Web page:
How To Tell The Difference Between COVID-19 And The Flu
The United States just entered its eighth consecutive month in which COVID-19 is a considerable threat on public health, and things won’t get any easier as the Northern Hemisphere’s annual flu season is just now heating up. Experts worry that the combination of a bad flu season and the COVID-19 pandemic could create an unheralded situation in which two types of sickness could dominate the country. Before the flu season gets serious, it’s important to note the differences between it and COVID-19, because it’s actually difficult to tell which is which.
According to ServiceMaster by Simons, the flu and COVID-19 share the following symptoms:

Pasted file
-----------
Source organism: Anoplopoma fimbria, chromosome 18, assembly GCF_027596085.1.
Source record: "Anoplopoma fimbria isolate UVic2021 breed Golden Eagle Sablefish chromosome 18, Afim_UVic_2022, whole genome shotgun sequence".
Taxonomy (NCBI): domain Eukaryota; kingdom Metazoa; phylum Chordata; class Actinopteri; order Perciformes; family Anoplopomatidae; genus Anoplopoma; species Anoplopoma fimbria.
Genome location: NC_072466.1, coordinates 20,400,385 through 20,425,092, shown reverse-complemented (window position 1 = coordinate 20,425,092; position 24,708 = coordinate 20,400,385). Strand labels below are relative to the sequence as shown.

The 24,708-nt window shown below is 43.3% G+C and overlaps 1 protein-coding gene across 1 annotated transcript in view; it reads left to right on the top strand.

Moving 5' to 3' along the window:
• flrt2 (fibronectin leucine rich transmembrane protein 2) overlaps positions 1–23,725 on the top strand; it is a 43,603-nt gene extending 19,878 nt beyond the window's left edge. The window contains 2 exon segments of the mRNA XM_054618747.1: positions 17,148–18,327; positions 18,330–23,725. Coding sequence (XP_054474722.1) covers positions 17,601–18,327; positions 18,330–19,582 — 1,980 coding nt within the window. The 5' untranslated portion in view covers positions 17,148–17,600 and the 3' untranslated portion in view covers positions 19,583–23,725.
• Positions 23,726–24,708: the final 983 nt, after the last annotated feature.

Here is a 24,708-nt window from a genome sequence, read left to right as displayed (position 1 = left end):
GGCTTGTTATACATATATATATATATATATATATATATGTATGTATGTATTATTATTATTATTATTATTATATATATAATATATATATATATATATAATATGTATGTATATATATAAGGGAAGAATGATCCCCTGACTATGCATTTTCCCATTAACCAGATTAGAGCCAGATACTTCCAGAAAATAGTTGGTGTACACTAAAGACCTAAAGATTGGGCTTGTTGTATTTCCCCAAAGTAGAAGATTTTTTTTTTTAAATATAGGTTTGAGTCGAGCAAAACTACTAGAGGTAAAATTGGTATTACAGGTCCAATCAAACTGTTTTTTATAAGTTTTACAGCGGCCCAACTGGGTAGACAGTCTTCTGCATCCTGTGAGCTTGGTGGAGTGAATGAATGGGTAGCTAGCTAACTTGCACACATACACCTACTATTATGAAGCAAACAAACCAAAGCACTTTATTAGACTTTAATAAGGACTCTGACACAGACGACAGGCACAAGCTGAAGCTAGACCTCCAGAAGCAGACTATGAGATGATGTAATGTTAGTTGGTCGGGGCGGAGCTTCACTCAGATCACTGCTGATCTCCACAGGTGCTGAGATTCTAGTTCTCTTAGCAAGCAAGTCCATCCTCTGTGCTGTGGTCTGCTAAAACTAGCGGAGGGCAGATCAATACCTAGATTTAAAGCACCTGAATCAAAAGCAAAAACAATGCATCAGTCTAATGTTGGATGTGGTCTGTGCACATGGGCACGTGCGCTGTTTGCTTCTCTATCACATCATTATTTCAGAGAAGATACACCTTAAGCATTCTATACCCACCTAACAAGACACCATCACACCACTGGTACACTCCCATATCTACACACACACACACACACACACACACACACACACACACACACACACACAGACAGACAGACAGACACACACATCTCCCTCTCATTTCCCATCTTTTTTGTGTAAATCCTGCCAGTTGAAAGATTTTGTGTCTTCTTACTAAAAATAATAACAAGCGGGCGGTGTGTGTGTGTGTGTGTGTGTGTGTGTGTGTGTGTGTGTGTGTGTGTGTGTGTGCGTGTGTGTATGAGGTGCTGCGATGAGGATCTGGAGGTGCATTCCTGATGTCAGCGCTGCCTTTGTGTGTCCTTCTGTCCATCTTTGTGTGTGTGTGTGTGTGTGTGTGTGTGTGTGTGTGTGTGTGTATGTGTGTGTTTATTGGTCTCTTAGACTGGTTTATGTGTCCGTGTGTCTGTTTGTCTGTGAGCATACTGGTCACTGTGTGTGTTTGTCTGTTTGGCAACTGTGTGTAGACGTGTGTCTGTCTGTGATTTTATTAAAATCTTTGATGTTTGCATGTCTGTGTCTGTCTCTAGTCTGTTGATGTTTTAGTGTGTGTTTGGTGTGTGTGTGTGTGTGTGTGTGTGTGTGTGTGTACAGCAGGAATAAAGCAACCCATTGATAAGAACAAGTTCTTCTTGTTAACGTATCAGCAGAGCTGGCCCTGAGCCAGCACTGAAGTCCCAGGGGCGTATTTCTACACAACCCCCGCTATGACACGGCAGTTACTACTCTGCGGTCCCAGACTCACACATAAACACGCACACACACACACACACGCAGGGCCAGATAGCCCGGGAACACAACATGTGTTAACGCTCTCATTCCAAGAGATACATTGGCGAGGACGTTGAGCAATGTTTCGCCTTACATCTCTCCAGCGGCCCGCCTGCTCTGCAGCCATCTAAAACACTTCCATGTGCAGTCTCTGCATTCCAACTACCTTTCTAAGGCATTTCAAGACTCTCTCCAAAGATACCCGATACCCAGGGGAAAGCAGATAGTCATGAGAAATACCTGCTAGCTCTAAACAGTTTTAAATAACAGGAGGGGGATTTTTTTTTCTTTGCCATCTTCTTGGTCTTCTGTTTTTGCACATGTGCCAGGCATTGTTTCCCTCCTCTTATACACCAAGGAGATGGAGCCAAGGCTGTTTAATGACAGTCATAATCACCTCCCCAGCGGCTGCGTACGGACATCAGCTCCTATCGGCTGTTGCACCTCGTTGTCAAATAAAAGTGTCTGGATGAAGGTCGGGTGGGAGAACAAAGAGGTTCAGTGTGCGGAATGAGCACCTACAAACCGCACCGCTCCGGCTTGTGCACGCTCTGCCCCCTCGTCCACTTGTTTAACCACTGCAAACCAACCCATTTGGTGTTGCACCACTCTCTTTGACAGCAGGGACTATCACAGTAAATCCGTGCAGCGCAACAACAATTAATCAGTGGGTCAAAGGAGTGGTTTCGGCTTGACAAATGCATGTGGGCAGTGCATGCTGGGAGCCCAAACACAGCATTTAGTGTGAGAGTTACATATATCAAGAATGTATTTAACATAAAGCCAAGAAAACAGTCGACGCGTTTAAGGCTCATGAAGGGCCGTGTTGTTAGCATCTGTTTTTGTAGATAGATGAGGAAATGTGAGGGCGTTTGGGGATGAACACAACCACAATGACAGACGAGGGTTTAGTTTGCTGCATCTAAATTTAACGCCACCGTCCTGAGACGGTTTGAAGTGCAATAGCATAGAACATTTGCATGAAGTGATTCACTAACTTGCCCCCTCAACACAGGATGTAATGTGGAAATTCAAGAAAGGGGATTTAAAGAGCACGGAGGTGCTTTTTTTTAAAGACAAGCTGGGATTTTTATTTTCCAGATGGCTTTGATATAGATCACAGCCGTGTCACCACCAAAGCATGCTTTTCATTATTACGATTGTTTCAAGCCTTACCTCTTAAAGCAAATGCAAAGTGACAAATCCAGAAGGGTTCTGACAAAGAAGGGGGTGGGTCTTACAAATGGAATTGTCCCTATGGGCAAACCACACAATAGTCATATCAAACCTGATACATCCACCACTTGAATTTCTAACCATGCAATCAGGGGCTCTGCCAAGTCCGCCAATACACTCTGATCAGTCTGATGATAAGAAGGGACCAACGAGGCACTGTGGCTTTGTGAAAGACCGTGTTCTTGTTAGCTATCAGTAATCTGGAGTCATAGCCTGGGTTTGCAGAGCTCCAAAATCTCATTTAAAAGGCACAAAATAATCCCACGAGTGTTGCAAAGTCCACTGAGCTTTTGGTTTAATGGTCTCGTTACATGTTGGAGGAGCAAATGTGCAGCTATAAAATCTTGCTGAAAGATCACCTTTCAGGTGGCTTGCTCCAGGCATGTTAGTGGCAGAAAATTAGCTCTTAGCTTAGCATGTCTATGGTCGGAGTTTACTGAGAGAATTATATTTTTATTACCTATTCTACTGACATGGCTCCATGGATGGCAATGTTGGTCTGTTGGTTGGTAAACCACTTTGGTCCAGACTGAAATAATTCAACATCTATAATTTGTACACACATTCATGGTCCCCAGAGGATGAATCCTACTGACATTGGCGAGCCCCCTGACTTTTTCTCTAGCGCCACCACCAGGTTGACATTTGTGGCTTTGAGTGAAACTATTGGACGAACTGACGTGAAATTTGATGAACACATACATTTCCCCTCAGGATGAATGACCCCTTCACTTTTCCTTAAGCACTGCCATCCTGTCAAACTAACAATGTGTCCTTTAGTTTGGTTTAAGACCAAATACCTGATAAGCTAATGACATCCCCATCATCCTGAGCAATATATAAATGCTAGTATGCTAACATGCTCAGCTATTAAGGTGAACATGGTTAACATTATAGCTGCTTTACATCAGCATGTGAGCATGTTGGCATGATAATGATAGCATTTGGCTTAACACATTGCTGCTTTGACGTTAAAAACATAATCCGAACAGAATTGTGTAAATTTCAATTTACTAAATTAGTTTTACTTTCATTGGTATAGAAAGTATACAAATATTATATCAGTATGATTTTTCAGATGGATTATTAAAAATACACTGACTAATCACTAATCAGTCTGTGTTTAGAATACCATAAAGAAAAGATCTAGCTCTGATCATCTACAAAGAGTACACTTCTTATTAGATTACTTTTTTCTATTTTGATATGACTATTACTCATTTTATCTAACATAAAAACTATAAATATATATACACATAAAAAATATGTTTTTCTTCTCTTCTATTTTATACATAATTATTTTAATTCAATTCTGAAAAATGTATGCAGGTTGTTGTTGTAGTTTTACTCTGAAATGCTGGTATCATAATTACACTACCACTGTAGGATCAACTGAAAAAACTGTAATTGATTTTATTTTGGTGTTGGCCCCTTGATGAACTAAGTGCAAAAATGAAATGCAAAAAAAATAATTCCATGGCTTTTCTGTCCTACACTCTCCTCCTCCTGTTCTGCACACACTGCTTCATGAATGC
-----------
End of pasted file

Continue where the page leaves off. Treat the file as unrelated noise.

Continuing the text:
– Headache – Muscle pain or body aches
– Fever or chills – Cough
– Difficulty breathing – Fatigue
– Runny or stuffy nose – Sore throat
Luckily, some symptoms often suggests one illness and not the other. According to ServiceMaster, a person with a fever and itchy eyes is more likely to have the common flu, not COVID-19. A person who loses their ability to smell or taste is also more likely to have COVID-19 than the flu.
Other symptoms of COVID-19 include:
– Pain or pressure in the chest – Confusion
– Bluish face or lips – An inability to stay awake or wake up
Symptoms of the common flu are also different than those of COVID-19 in that they typically appear between one to four days after exposure, whereas COVID-19 symptoms usually arrive anywhere between two days to two weeks after exposure.